by Craig Weatherby
Lab studies have suggested that higher vitamin D blood levels may boost cognitive functions of the brain.
And people with impaired cognitive function are more likely to develop dementia, with some small clinical studies suggesting that low levels of vitamin D may be associated with dementia and poor cognitive function.
Last month, we reported on a large population study that added evidence linking higher vitamin D blood levels to better brain health (See “Vitamin D May Boost Aging Brains.”)
|Fish fit the vitamin D bill; Sockeye salmon stand out|
In addition to getting vitamin D from supplements, certain fish rank among the very few substantial food sources of vitamin D, far outranking milk and other D-fortified foods.
Among fish, wild Sockeye Salmon may be the richest source of all, with a single 3.5 ounce serving surpassing the US RDA of 400 IU by about 70 percent:
Vitamin D per 3.5 ounce serving*
Sockeye Salmon 687 IU
Albacore Tuna 544 IU
Silver Salmon 430 IU
King Salmon 236 IU
Sardines 222 IU
Sablefish 169 IU
Halibut 162 IU
*For our full test results, click here.
It found that people with optimum levels of vitamin D were much less likely to be cognitively impaired.
In other words, having too little vitamin D in your body appeared to make it harder to think… a status associated with greater risk of developing Alzheimer’s disease (AD) and other forms of dementia.
Now, a new study of similar design has produced similar results in favor of viewing this hormone-like vitamin as a necessary brain “nutrient”.
A joint British-American team reports finding that people with the lowest vitamin D levels were more than twice as likely to have impaired understanding, compared to those with the highest vitamin D levels (Llewellyn DJ et al. 2009).
Low vitamin D levels linked to higher risk of dementia
The results of the new population study—by researchers from the UK's Peninsula Medical School and University of Cambridge, as well as the University of Michigan— again link a lack of vitamin D to cognitive impairment in older people.
The study is the first of its scale to identify this relationship, and prompted researchers to suggest vitamin D supplementation as a possible way to reduce the risk of dementia.
The researchers recruited 1,766 adults over the age of 65—708 men and 1,058 women—who were participating in the Health Survey for England.
Their levels of cognitive function were assessed using a common screening test called the Abbreviated Mental Test (AMT).
Fasting blood samples were also taken, and their levels of vitamin D were measured.
The scientists then examined the relationship between blood vitamin D levels and cognitive impairment, adjusting for other factors known to affect AMT cognition scores.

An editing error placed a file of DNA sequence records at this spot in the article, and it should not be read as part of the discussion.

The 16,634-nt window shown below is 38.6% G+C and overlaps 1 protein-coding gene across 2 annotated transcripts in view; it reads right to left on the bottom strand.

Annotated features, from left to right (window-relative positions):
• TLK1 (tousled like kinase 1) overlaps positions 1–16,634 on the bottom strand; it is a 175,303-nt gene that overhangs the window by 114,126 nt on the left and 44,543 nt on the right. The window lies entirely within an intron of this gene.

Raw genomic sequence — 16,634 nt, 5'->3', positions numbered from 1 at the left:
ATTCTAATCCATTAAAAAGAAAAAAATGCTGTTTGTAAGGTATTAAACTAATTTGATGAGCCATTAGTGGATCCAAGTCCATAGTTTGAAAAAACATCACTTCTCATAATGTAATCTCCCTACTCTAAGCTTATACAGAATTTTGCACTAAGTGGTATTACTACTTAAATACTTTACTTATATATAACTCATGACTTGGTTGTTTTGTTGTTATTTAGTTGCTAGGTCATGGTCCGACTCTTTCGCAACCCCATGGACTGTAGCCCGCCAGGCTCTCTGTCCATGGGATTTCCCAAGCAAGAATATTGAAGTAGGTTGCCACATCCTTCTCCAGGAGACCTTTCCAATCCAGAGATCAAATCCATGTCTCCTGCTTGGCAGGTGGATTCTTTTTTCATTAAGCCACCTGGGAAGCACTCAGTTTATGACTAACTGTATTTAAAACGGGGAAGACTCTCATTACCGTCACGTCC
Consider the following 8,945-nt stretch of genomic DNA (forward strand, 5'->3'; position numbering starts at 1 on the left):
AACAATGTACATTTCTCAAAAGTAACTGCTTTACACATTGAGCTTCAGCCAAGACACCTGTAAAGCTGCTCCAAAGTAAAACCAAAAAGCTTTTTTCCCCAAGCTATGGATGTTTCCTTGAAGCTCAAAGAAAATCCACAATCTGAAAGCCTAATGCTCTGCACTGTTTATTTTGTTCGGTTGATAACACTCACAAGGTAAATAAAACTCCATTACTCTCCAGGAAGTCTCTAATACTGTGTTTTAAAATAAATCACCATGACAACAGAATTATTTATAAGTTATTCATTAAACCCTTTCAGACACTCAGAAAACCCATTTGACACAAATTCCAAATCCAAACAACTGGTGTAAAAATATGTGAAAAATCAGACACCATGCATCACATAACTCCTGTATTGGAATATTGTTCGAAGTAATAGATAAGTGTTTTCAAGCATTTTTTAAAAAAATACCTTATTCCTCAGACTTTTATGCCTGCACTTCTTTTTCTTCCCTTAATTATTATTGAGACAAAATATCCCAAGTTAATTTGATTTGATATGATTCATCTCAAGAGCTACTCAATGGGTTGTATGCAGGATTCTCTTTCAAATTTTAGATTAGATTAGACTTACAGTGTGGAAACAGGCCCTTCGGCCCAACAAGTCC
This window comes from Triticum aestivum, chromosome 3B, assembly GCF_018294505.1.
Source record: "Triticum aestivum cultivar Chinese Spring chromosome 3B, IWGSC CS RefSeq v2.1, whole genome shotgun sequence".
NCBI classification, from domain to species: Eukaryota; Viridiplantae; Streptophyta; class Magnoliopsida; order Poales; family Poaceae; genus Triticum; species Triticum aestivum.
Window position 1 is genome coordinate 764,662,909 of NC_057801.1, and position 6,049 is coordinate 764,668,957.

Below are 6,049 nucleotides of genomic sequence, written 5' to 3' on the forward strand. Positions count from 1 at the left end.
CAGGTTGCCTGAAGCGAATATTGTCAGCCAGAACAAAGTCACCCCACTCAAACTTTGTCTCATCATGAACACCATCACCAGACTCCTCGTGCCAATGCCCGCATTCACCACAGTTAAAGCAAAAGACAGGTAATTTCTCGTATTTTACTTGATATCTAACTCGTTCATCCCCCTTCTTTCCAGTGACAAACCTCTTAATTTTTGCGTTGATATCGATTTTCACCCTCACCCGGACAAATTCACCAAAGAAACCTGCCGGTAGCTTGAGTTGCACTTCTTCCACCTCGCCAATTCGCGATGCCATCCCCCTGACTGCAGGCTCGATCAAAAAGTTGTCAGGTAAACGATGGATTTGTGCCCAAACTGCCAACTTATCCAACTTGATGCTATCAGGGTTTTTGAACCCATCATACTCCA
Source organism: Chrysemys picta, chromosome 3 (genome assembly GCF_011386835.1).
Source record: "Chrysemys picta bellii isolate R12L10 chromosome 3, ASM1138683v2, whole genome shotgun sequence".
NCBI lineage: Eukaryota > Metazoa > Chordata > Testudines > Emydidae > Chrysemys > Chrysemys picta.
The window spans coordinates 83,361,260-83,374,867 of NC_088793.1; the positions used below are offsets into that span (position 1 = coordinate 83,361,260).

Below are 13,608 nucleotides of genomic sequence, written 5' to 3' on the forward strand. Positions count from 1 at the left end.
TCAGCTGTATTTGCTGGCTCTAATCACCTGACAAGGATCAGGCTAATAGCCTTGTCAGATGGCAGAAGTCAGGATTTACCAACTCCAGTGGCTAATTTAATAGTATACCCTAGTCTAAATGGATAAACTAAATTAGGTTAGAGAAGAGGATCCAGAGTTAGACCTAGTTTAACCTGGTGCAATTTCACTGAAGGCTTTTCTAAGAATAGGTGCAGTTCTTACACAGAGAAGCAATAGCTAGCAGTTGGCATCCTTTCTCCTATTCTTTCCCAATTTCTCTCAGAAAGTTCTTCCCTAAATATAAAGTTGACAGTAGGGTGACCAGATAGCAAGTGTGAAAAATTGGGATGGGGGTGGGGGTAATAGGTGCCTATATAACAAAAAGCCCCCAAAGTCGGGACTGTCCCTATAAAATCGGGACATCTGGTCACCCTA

Their analysis showed that those with the lowest blood vitamin D levels—that is, 8 to 30 nmol/L (nanomoles per liter)— were twice as likely to be cognitively impaired, compared to those with the highest blood levels (66 to 170 nmol/L).
And they found that the relationship between vitamin D levels and cognitive function was most pronounced at vitamin D levels below 35 nmol/L.
By way of comparison, most vitamin D experts recommend reaching minimum blood levels ranging from 90 to 120 nmol/L—the equivalent of 36 to 48 ng/mL (nanograms per liter)—to enable optimal health.
The high end of the normal range of human vitamin D blood levels extends beyond the proven safe level of 200 nmol/L (80 ng/mL).
The non-clinical, uncontrolled design of this study means they could not determine whether low levels of vitamin D actually cause or promote cognitive impairment.
However, they did say that their findings add to accumulating data that supports, as they put it, “…previously unsuspected roles for vitamin D in brain development and neuro-protection.”
And they concluded, “Further research is warranted to investigate whether vitamin D supplementation is a cost effective and safe way of reducing the incidence of cognitive impairment in the growing elderly population around the world.”
Every passing week seems to bring new evidence that people with high levels of the “sunshine-and-seafood” vitamin enjoy a wide range of health benefits and protections.
- Llewellyn DJ, Langa K, Lang I. Serum 25-Hydroxyvitamin D Concentration and Cognitive Impairment. J Geriatr Psychiatry Neurol. 2009 Feb 4. [Epub ahead of print]
- Lee DM et al.; EMAS study group. Association between 25-hydroxyvitamin D levels and cognitive performance in middle-aged and older European men. J Neurol Neurosurg Psychiatry. 2009 Jul;80(7):722-9. Epub 2009 May 21.